China Health Food Market Trend

by Frank Xu  
March 25, 2019
Frank is a brand/business strategist and researcher with extensive experience in Chinese digital marketing.

China’s health food market is booming. The total sales of health food in mainland China reached RMB237.6 billion in 2017. By 2021, the size of the market is expected to exceed RMB300 billion.

Who’s the core target consumer group for this booming market? Survey data from the China Health Care Association shows that elderly accounts for more than 50% of total consumption. A mature consumer market might be the common target group of health product manufacturers.

However, a new consumer group is showing great consumption potential on health food market, especially on E-commerce platforms.

Post 90s, a young consumer group which refers to people born in year between 1990 and 1999, is becoming an unneglectable new driving force in Chinese health food market landscape.

According to a research focusing on post 90s’ health habits and attitudes by SootooInstitute, an online research and data analysis company based in Beijing, close to 70% of post 90 respondents agree that they occasionally or always take nutritional supplements. Only 3.9% claimed having “no plan to take” any health food.

Data from 2017 AliHealth Consumer Report also confirmed this emerging trend. In 2017, more than half (52%) of the health product customers on Alibaba’s E-Commerce platforms are young people under 30 years old. In contrast, middle-age groups like 30-39-year-olds and 40-49-year-olds take up 30% and 13% respectively. This result differs strikingly with people’s conventional perception of this market.

Three possible reasons that might explain this change:

1. The high-pressure lifestyle of post 90s causes “sub-healthy” symptoms appear much earlier and thus makes them become more health-conscious. Most respondents in SootooInstitute’s survey agreed that they were in a “sub-healthy” status, and 65.6% of the respondents claimed “high pressure in work” is the main reason, 48.7% thought “burning mid-night oil” is the key issue. According to AliHealth Report, “hair loss” and “insomnia” are the two most frequently searched key words on Alibaba’s ecommerce platforms among post 90s.

2. Celebrity/KOL influence triggers rising demand on beauty health products. The popularity of short video apps in China enables celebrities and beauty KOLs to demonstrate their beauty and health secret in a more vivid and convincing way. Their lifestyle also becomes a kind of aspiration to lots of young female audience. Celebrities’ live broadcasting of how to wash your hair in a correct way to avoid hair loss, what kind of daily supplement can make your skin fairer etc. helped educate and trigger desires of a lot of young female followers to better treat themselves by spending more on products related to health and beauty.

3. Fear of the “greasy” middle-age image leads to a healthy “anti-grease” lifestyle among young people. This is the emotional driver of young Chinese consumers to adopt a healthier lifestyle. “Greasy middle-aged men” is a popular term on Chinese social networks to describe uncouth, overweight middle-aged men. Keeping fit and looking refined has become younger consumers’ way to distinguish themselves from this “greasy” image. Thus, nutritional products or healthy food choices like salad, low-fat yogurt etc. are getting popular among young urban white collars.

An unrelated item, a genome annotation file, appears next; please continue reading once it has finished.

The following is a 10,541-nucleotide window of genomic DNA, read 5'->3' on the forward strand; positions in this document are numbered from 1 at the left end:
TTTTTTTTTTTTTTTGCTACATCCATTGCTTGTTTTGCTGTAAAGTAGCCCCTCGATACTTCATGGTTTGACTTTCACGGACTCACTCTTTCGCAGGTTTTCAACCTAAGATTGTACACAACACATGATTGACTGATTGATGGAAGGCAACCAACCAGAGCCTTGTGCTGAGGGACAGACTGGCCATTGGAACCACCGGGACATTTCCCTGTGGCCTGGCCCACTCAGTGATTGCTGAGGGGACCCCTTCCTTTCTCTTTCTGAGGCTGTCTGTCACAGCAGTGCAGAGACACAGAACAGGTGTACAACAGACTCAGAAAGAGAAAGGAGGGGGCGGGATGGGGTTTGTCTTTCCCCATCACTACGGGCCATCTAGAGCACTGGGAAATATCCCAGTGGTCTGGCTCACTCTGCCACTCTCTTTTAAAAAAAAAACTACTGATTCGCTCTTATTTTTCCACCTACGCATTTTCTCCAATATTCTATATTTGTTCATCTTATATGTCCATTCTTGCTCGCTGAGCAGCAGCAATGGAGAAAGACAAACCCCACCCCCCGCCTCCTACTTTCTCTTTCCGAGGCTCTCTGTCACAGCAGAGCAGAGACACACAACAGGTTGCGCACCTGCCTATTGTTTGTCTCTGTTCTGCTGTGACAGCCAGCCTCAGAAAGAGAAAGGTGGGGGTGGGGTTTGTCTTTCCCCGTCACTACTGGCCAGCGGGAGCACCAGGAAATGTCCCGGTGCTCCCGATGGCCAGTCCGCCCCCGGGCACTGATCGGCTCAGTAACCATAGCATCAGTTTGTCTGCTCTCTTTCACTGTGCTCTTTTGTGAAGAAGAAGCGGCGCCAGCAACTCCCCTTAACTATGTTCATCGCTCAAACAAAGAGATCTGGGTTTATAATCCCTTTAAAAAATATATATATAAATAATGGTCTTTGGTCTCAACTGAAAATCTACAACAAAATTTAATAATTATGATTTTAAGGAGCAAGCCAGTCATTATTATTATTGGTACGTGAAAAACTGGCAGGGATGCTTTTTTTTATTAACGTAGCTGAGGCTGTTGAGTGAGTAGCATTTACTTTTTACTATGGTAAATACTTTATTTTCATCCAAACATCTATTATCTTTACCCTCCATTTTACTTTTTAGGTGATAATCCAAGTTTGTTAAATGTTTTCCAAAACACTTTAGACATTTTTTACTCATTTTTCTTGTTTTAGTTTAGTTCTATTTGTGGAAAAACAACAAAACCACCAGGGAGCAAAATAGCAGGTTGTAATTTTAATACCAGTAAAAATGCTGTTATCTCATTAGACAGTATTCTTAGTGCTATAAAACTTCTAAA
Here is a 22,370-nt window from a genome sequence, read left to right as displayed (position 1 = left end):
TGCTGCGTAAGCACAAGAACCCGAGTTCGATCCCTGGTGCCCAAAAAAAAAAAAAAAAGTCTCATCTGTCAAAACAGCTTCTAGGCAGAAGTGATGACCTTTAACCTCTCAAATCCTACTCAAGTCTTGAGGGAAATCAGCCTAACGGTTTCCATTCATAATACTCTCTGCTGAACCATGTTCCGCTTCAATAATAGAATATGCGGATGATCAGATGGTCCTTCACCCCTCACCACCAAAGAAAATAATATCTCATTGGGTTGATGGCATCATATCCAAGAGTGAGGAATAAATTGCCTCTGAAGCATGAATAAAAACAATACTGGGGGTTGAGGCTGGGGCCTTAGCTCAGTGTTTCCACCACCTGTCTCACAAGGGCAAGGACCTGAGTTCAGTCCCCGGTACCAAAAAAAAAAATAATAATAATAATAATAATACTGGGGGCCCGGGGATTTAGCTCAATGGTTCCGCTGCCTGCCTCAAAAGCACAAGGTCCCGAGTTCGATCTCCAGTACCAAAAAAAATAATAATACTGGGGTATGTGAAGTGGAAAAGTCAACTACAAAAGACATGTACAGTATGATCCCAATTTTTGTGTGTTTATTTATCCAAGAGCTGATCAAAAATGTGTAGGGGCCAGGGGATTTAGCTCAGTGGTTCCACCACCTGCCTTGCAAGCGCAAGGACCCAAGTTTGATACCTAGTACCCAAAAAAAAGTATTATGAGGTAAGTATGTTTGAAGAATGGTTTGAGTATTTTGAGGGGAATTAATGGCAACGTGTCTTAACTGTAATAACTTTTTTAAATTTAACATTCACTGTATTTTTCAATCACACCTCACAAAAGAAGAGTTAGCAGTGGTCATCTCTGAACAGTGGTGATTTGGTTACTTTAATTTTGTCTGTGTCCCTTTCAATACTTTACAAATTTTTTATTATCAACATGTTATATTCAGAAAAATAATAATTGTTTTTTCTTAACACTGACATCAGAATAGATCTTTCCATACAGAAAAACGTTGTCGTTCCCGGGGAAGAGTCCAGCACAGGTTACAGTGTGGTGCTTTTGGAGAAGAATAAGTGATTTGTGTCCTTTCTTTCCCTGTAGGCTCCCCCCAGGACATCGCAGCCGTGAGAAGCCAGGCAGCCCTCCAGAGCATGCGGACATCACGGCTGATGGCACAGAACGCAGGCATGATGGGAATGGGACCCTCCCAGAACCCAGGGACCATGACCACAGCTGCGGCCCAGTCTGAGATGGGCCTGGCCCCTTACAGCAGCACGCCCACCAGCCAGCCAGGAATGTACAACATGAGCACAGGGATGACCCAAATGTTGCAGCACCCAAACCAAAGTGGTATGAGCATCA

Some key emergent trends/opportunities that health brands can leverage:

1. Making health food snackable:

Ready-to-eat is an important feature for nutrition products to attract young consumers. Their fast-paced work life doesn’t allow them to have the time and patience to take nutrition food regularly. Office is the main consumption location. Eating health food like a snack while working is their preferred way to supplement nutrients. Consumers of health food containing “Ready-to-eat” label increased 27% in 2017 according to 2017 AliHealth Report, among which, post 90s male consumers increased 30%, female consumers increased 34%. Health products like ready-to-eat honey, edible bird’s nest and red date top the sales chart and frequent young white-collar professionals’ office desks.

2. Promising threat-relief rather than nutrients add-on:

Product claims to resolve a potential threat like overweight, high level of grease/fat intake, air/food pollution usually are more appealing to younger audience than simply stressing on how many more nutrients the product can add on. The new generation of Chinese is growing up at a time of unprecedented wealth. Nutrition deficiency is no longer an issue in their mindset. Instead, a product that can protect them from the various health threats in their busy life and external environment is more appealing. This insight also explains why anti-grease claim beverage is rising quickly as a category and salad, a tasteless western food choice, is becoming a popular takeaway lunch option among young office workers in 1st tier cities in China.

3. Sophisticated technology, easy to use:

Compared with the previous generations, post 90s are more willing to spend money to buy time and convenience. They embrace new technologies which can help simplify their life and bring real benefits. According to data from Taobao.com, during the 11/11 shopping festival in 2017, sales of high-tech health products like sleep therapy devices, hair growth machine and teeth cleaning machine all increase exponentially. And most of the buyers are post 90s who don’t want to bother going through the hospital process for therapy. The younger generation of Chinese are usually the early adopters to innovative easy-to-use daily health solutions powered by advanced technology.




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